(Less than) One week out — Attorney General

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While the governor is ultimately more consequential, the attorney general of a state has a lot of power. The incumbent AG, Lori Swanson, lost her endorsement at the DFL convention and decided instead to run for governor. That opened up the door for a bunch of candidates on the DFL side. Of this group, the most prominent is Rep. Keith Ellison, who is giving up his seat in Congress to run for the office. Nearly everyone on the right worries about Ellison, but many do for the wrong reason. Ellison is a Muslim, so some think he'd try to impose sharia law or something like that. That's silly, of course. We have over a decade of evidence to weigh Ellison and it's pretty clear -- the only thing Ellison wants to impose on the people is, well, Keith Ellison. And that is reason enough to oppose him. His dim identity politics and Farrakhan footsie are simply tools in his quest for self-aggrandizement. He wants out of Washington because he couldn't be the big kahuna at the Democratic National Committee. If he can control the power of a state attorney general's office, he can indulge his impulses, including harassing Donald Trump. And he may get his wish.

The other candidates in the field include the guy who won the DFL endorsement, political newcomer Matt Pelikan. Pelikan is a straight-up SJW type and could finish last, because there's no compelling reason for his candidacy. Tom Foley was once the Ramsey County Attorney but hasn't been active in politics for nearly 25 years now, making him well past his sell-by date. Mike Rothman and Debra Hillstrom both come from the more moderate wing of the DFL and would likely conduct themselves in office similar to the way Swanson and her predecessor, Mike Hatch, ran the show. Rothman was Mark Dayton's commerce commissioner and he got an endorsement from the Star Tribune, but he's almost a complete unknown. Hillstrom has been in the Lege for nearly 20 years and has also been a prosecutor in Anoka County. She'd probably do the least harm of the five, but she's not going to beat Ellison in a primary where the key advantage is name recognition. Advantage: Ellison.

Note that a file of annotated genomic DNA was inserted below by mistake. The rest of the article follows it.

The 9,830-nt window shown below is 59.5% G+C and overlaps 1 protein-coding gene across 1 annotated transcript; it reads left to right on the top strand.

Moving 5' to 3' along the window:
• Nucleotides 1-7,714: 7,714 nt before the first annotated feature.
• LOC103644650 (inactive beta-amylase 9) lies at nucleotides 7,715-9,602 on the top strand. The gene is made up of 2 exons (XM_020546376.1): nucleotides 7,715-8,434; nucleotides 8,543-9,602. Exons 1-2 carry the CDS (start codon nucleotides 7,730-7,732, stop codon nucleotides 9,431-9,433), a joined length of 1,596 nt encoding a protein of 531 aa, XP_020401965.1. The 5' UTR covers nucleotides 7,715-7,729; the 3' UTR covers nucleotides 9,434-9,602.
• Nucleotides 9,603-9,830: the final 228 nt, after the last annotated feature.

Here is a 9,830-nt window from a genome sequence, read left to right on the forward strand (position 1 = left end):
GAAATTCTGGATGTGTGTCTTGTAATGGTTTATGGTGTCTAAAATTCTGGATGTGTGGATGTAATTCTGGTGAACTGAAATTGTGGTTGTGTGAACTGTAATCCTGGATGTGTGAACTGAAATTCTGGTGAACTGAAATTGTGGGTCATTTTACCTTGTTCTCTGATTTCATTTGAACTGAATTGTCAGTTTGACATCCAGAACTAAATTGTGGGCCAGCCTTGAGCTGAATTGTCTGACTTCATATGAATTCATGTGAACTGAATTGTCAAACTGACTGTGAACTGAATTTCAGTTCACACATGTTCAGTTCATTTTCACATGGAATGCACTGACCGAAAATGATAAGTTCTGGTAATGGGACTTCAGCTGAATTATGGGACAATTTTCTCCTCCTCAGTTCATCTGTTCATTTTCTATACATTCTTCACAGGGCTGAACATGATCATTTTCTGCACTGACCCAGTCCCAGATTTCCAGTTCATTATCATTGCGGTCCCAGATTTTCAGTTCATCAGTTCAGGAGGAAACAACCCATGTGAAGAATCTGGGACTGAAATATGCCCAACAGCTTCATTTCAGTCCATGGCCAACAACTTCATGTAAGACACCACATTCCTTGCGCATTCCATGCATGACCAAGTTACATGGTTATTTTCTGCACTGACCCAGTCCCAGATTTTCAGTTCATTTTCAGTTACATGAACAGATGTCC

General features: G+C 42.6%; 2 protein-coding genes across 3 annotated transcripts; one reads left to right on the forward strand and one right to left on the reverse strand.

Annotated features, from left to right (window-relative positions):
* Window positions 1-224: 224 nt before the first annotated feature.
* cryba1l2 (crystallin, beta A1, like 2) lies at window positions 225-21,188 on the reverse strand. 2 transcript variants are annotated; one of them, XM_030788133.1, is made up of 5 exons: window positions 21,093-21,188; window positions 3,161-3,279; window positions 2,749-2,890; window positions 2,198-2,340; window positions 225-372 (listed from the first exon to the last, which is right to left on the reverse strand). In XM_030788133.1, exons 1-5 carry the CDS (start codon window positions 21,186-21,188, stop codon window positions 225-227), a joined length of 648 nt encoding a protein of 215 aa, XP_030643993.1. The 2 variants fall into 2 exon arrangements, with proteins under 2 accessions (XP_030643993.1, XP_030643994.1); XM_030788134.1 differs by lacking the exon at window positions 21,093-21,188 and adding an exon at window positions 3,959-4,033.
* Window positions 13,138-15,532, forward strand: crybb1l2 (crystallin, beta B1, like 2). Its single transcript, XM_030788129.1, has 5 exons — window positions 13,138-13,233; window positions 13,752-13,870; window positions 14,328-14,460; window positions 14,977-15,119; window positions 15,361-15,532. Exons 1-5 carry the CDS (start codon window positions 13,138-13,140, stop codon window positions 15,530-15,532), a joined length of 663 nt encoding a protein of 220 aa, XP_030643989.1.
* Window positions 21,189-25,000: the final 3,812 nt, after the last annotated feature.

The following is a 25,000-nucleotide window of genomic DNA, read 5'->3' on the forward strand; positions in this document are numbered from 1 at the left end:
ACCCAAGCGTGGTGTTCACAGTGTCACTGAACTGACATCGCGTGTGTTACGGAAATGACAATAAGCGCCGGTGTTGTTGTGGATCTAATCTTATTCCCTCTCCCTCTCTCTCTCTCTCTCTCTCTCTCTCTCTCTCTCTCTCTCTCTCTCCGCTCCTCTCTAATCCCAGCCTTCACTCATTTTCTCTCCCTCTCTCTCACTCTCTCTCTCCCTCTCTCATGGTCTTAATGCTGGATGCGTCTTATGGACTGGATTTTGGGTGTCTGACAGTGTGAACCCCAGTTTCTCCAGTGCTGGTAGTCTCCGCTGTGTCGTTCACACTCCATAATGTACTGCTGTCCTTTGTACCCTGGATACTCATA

On the Republican side, the endorsed candidate is Doug Wardlow, who served one term in the Lege and has subsequently been mostly in private practice. He's a typical Republican candidate -- rock solid on understanding the role of government and more interested in protecting the citizenry than in mounting noisy crusades. He would be great. Wardlow first has to fight off the surprise candidacy of Bob Lessard, who was a big wheel DFLer on the Iron Range since the beginning of the Pleistocene Epoch. Lessard is a big outdoorsman/conservationist and well-known in the state, but is remembered mostly by people who are approaching retirement age. People who know who Lessard is will also know he's not actually a Republican, so in the end I suspect Wardlow will win the primary. It will be interesting to see if any of the big money comes into Minnesota to support his candidacy, especially if Ellison gets the DFL nod. Stay tuned.